A meeting between Japan, Cambodia, Laos, Myanmar, Thailand, and Vietnam witnessed the adoption of a “Mekong Industrial Development Vision” calling for harmonizing standards and certifications, developing special economic zones in border areas, and cooperation with Japanese businesses and universities in various areas. It builds upon Japan’s earlier pledges of more than USD $100 billion in infrastructure aid, which is designed to accelerate regional development and leverage Association of Southeast Asian Nations (ASEAN) Economic Community integration, Japanese infrastructure exports, and counter Chinese initiatives. The Japanese International Cooperation Agency, Japan External Trade Organization, and Asian Development Bank will help implement the “Vision” (“Japan Charts Road to Industrialization for Mekong Region,” The Japan Times, August 24, 2015, “Mekong Nations, Japan Agree on Industrialization Plan,” Bangkok Post, August 24, 2015,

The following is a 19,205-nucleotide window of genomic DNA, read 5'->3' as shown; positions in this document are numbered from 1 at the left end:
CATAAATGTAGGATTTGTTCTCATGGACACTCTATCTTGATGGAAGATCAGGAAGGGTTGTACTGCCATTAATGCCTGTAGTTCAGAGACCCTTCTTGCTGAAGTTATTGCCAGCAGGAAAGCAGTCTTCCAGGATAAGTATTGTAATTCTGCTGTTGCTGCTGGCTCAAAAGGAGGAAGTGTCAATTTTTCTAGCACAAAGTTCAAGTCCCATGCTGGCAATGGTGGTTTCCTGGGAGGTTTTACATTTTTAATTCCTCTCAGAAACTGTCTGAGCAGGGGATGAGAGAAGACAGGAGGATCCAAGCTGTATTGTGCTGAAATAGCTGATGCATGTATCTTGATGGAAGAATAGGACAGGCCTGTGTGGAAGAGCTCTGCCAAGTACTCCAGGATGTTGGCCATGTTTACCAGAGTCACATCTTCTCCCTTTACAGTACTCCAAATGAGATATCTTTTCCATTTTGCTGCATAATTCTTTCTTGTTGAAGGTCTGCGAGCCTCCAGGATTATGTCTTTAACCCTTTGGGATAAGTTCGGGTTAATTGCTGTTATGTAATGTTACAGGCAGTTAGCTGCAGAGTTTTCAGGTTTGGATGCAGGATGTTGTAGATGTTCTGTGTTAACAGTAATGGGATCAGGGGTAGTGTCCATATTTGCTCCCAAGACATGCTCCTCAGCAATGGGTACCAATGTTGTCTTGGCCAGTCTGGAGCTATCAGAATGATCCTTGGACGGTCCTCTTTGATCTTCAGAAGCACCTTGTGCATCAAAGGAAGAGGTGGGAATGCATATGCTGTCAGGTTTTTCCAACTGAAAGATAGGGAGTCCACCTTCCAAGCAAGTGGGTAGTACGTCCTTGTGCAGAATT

Japan and China are in “the final stage of a competition” to build a high-speed train linking Indonesia’s capital Jakarta with Bandung. Japan stresses the safety of its technology while China touts its ability to build a high-speed rail line quickly (3 years versus Japan’s 6 years). Indonesian President Joko “Jokowi” Widodo seems to favor China’s proposal, even though the Japanese proposal is cheaper, because China is willing to offer funding that does not require Indonesia government guarantees and would complete the project before Jokowi’s term in office ends. Indonesian ministries and sub-national governments have different perspectives on the bids (“Japan, China in Final Stage of Indonesia Train Bid,” The Japan News, August 24, 2015,